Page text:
The potable use of harvested rainwater is limited, mainly due to contamination with various pathogenic microorganisms. Disinfection of microorganisms by solar photocatalysis is emerging as a promising technique for drinking water treatment. The present study deals with the preparation of Ag-doped TiO2 by the sol gel method, and its immobilization over the inner surface of the Pyrex glass pipes used in fabrication of pilot-scale reactors. The solar photocatalytic efficiency of the reactors was tested for the disinfection of microorganisms in tap water and roof harvested rainwater. The photocatalytic experiments under solar irradiation illustrate that doping with silver ions significantly increases the inactivation rate of all microorganisms compared with pure TiO2 and direct photolysis. The inactivation efficiency against various microorganisms was found in the following decreasing order: E. coli>MS-2 phage>Aspergillus spores. The roof harvested rainwater was completely disinfected in addition to chemical oxygen demand (COD) removal, within 120 minutes of solar irradiation. The experimental cycle was repeated several times to study the stability of the reactor. The pilot-scale solar photocatalytic fixed bed tubular reactors were found to be very effective for the disinfection of rainwater for potable use.
The presence of pathogenic microorganisms is a grave menace to the human population as it leads to 3.4 million deaths per year due to waterborne diseases. Nearly 768 million people do not have access to drinking water and as many as 185 million people rely on unsafe water to meet their daily drinking water requirements (Byrne et al. 2011). Treated rainwater can be used as an alternative source for drinking water. Rainwater harvesting (RWH) is receiving increased attention worldwide as an alternative practical solution to water shortage and for supplying freshwater at household and community levels especially in developing countries (Meera & Ahammed 2006). Recently, harvested rainwater has been used mostly for nonpotable purposes such as gardening and landscaping, toilet flushing, surface cleaning and laundering (Amin & Han 2009a, 2009b; Kabir et al. 2014). However, the potable usage of harvested rainwater is limited, mainly because the quality of stored rainwater is lower than the drinking water standards mainly due to contamination with pathogenic microorganisms (Amin et al. 2014). Apart from microbial contamination, roof harvested rainwater may also be contaminated with various organic pollutants as well as heavy metals, pesticides, PAH and emerging contaminants from surface wash-off from the roof catchment area (Bucheli et al. 1998; Sánchez et al. 2015).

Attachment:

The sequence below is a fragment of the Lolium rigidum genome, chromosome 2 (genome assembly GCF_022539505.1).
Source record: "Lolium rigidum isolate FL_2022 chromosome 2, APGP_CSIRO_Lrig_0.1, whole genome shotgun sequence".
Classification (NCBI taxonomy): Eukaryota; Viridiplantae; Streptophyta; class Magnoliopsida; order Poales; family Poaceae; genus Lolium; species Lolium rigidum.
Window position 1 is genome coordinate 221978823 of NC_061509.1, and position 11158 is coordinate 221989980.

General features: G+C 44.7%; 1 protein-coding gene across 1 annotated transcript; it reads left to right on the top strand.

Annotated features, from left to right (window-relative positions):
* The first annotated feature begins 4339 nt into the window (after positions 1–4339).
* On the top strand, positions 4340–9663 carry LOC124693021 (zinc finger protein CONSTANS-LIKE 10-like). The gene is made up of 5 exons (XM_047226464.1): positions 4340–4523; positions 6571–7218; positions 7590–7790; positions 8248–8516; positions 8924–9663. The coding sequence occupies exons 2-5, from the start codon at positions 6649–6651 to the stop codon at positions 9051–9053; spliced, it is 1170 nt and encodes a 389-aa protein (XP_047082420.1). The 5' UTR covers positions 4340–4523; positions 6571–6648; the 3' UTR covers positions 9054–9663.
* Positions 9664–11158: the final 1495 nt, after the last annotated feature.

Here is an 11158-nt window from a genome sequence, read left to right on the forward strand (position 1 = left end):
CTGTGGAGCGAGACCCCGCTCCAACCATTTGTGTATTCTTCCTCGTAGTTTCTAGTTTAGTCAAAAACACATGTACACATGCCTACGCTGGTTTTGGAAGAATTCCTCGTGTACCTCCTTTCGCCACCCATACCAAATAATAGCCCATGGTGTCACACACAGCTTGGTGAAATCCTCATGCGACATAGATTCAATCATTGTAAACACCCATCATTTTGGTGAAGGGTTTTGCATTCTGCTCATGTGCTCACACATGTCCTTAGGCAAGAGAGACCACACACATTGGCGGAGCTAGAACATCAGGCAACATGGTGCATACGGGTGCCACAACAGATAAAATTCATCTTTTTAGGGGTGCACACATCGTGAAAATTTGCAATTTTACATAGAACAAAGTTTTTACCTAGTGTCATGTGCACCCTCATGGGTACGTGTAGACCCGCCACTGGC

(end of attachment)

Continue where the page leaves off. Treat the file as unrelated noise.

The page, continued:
RWH using roof catchment is a simple method consisting of a catchment area, a storage tank, a supply facility and piping used to provide urban populations with potable water supplies in many parts of developing countries (Han & Mun 2007). This stored rainwater requires the minimum treatment to make it potable. The existing facilities available to disinfect rainwater are chlorination (Garrett et al. 2008), solar disinfection (SODIS) (Amin & Han 2009a, 2009b), UV light illumination (Jordan et al. 2008) and ozone treatment (Ha et al. 2013). But those conventional disinfection practices such as chlorination produce secondary toxic byproducts like chloramine, trihalomethane etc. which are potential carcinogenic agents (Dunlop et al. 2002), whereas UV and ozone treatment involve high energy and cost (Sharpless et al. 2003). SODIS can be used by harnessing solar energy for the disinfection of microorganisms present in rainwater. But it has certain limitations such as only small volumes being able to be treated (2–3 L) and it requires prolonged exposure, nearly 6–8 hours under strong sunlight for complete disinfection (Amin & Han 2011). Further, the efficiency of SODIS is dependent on a range of environmental parameters including the solar irradiance, initial water quality, organic loading, turbidity level and nature of the bacterial contamination (Byrne et al. 2011). To overcome these difficulties titanium dioxide (TiO2)-based photocatalysis is an alternative method for the disinfection of microorganisms present in rainwater, as it is nontoxic, environmentally stable, inexpensive, earth abundant and completely mineralizes the pollutants without producing any disinfection byproducts (Pagnout et al. 2012; Yang et al. 2014).
Typically, in photocatalytic experiments, when an aqueous solution (sample) along with catalyst (TiO2) is illuminated with light of the appropriate wavelength, this induces a charge separation process leading to the formation of various reactive oxygen species (ROS) which play a vital role in the disinfection of microorganisms (Alrousan et al. 2009; Patchaiyappan et al. 2016).
The efficiency of photocatalysis depends on the concentration of photogenerated electron–hole pairs and their recombination rate (Caballero et al. 2014). But the major constraints are rapid electron–hole recombination rate, requirement of UV spectrum for catalyst activation and the cumbersome post-recovery of suspended TiO2 (van Grieken et al. 2009; Devipriya et al. 2012). These drawbacks can be tackled by the doping of noble metals such as silver, gold, platinum and palladium (Erkan et al. 2006; Saran et al. 2016). Among the various noble metals, silver is widely used as dopant as it is cheaper, easily available and also acts as an antimicrobial agent (Chen et al. 2014). Most of the studies carried out so far are towards the disinfection of microorganisms by photocatalysis in small or laboratory-scale bench reactors under controlled conditions. But the disinfection of various microorganisms present in drinking water in pilot-scale reactors under sunlight is limited.